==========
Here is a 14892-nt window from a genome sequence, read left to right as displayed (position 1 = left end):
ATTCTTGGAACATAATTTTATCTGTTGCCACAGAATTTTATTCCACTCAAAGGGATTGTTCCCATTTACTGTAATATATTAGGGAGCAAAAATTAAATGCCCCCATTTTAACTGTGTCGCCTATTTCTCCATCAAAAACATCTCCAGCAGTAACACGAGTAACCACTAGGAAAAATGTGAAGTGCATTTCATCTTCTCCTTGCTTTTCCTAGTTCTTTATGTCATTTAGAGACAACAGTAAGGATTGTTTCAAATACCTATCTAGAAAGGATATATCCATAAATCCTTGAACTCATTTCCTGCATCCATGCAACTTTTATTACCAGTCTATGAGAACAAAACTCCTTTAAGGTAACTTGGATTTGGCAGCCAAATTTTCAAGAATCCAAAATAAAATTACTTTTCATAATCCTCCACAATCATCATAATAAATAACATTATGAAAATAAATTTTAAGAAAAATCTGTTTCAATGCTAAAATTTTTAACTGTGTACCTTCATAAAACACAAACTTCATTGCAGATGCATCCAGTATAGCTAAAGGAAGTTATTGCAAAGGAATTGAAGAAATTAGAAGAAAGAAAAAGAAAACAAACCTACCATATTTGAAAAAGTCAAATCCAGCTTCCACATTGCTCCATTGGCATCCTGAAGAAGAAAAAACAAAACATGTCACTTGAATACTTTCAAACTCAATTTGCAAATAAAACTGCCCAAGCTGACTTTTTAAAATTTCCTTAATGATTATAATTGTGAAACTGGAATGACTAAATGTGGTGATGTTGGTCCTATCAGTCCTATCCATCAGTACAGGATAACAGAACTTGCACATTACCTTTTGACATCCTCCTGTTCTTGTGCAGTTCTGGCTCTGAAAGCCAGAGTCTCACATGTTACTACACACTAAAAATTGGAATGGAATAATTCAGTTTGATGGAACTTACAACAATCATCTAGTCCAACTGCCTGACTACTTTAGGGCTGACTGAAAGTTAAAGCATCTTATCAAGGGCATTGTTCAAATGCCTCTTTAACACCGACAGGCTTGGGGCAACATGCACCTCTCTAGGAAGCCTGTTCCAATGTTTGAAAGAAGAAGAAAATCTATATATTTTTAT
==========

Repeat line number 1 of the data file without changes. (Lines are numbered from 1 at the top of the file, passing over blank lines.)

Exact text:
Here is a 14892-nt window from a genome sequence, read left to right as displayed (position 1 = left end):